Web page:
A programmer working on the game, RiotArkem, quickly clarified the issue. Responding to a post on the Valorant subreddit, the developer set the record straight. Yes, Vanguard installs a driver that checks your PC at startup. No, apparently, you shouldn’t be worried. A startup anti-cheat driver is supposedly necessary to prevent players from activating cheating software before they turn Valorant on. Riot has, they promise, designed this system very carefully.
As summarized by RiotArkem:
TL;DR Yes we run a driver at system startup, it doesn’t scan anything (unless the game is running), it’s designed to take up as few system resources as possible and it doesn’t communicate to our servers. You can remove it at anytime.
Problematic anti-cheat tech
The good news is that Vanguard appears to be quick and easy to uninstall. RiotArkem gave very simple details about this, saying, “The Vanguard driver can be uninstalled at any time (it’ll be “Riot Vanguard” in Add/Remove programs)”. The question is, if it can be pulled from the game so quickly, in what way does it prevent cheating?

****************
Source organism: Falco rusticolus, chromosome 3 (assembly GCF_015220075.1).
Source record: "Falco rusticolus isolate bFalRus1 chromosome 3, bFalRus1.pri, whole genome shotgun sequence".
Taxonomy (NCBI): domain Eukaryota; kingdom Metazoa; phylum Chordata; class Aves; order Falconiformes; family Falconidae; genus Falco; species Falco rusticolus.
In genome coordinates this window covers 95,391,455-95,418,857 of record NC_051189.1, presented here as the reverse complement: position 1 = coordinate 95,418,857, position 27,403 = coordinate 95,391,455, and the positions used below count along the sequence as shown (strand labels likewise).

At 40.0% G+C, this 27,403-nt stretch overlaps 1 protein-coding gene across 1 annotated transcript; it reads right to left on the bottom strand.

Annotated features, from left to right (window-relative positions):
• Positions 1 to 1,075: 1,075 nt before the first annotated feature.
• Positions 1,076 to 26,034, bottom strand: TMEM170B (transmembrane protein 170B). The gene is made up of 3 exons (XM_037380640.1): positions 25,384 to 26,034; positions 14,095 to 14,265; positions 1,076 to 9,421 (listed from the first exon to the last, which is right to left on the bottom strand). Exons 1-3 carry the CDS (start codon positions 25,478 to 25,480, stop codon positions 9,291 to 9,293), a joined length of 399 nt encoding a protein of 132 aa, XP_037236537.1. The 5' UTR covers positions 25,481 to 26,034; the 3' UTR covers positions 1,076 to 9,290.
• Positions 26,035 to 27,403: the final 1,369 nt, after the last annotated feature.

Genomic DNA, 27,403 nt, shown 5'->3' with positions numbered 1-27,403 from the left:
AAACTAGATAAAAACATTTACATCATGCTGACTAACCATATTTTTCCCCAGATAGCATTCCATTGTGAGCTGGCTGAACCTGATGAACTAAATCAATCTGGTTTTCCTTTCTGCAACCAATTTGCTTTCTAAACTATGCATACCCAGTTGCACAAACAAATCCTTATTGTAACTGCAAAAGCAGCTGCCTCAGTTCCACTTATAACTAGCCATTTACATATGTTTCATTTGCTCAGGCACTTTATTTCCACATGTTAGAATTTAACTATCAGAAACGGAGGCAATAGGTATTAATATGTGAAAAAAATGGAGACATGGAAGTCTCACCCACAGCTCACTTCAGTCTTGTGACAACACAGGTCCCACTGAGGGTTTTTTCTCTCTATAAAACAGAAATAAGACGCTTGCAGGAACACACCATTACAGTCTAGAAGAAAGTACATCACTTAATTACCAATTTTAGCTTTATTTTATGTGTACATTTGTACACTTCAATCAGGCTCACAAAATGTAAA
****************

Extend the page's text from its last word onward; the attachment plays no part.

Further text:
RiotArkem also notes that other types of anti-cheating systems have often led to security breaches. This is one reason why a startup driver is so concerning. If Valorant could be cracked, it could potentially provide easy entry to any computer. As most players won’t even notice the presence of Vanguard on their computers, if the software ever was compromised, legitimate players would be the most likely to suffer security breaches.
It certainly sounds as if Valorant‘s anti-cheat measures won’t actually stop serious cheaters, and yet it’s created a lot of extra security work for the team at Riot. Even if the offending driver is easy to remove, it’s not exactly making players’ lives easier.